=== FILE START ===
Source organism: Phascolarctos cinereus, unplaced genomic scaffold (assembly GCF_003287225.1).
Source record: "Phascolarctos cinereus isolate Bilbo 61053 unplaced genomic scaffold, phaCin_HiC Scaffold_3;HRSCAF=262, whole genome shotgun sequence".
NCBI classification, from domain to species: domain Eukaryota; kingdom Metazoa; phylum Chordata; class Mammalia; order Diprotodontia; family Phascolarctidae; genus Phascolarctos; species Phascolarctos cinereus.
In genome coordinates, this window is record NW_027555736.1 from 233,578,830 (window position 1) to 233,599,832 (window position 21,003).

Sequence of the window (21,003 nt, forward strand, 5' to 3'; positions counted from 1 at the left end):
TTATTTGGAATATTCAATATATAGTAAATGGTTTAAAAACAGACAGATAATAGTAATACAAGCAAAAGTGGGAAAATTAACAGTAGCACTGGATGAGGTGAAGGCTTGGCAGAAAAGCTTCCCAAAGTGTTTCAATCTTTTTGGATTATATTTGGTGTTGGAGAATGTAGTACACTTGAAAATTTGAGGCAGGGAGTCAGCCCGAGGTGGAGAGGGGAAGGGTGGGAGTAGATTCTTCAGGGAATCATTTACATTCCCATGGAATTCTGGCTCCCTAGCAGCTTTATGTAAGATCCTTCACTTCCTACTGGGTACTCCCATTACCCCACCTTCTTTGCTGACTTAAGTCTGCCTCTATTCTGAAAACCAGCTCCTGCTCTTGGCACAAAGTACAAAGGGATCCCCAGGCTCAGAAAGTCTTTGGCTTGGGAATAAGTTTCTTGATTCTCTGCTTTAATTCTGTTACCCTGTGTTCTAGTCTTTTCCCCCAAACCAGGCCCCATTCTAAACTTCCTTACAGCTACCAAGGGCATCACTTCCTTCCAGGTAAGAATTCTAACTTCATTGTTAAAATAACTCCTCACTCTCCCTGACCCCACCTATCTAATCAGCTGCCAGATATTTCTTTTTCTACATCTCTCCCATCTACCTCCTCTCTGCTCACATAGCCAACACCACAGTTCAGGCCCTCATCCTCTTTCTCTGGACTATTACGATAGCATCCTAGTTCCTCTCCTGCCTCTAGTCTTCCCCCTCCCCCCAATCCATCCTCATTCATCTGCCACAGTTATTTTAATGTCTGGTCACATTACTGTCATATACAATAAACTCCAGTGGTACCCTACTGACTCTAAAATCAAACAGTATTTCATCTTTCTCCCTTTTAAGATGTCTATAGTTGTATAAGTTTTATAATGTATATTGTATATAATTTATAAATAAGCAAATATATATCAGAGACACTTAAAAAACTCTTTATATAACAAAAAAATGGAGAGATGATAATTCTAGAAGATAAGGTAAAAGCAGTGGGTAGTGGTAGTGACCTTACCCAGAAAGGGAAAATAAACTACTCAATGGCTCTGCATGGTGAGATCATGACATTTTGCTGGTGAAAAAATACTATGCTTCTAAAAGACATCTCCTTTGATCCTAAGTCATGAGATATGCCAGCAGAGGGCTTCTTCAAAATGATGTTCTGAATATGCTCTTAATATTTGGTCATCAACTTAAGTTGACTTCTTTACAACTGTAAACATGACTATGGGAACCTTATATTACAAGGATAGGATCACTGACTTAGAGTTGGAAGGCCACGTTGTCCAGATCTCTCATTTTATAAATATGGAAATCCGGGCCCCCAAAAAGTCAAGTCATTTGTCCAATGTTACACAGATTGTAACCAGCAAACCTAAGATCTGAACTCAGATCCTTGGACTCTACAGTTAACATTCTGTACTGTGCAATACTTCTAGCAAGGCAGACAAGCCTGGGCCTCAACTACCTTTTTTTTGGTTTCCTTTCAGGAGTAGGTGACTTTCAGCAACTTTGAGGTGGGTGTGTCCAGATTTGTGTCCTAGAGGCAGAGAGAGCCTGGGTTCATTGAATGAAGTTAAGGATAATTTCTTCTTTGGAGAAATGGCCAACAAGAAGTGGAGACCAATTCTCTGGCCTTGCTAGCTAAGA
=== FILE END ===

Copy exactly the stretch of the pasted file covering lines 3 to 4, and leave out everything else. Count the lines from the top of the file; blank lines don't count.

NCBI classification, from domain to species: domain Eukaryota; kingdom Metazoa; phylum Chordata; class Mammalia; order Diprotodontia; family Phascolarctidae; genus Phascolarctos; species Phascolarctos cinereus.
In genome coordinates, this window is record NW_027555736.1 from 233,578,830 (window position 1) to 233,599,832 (window position 21,003).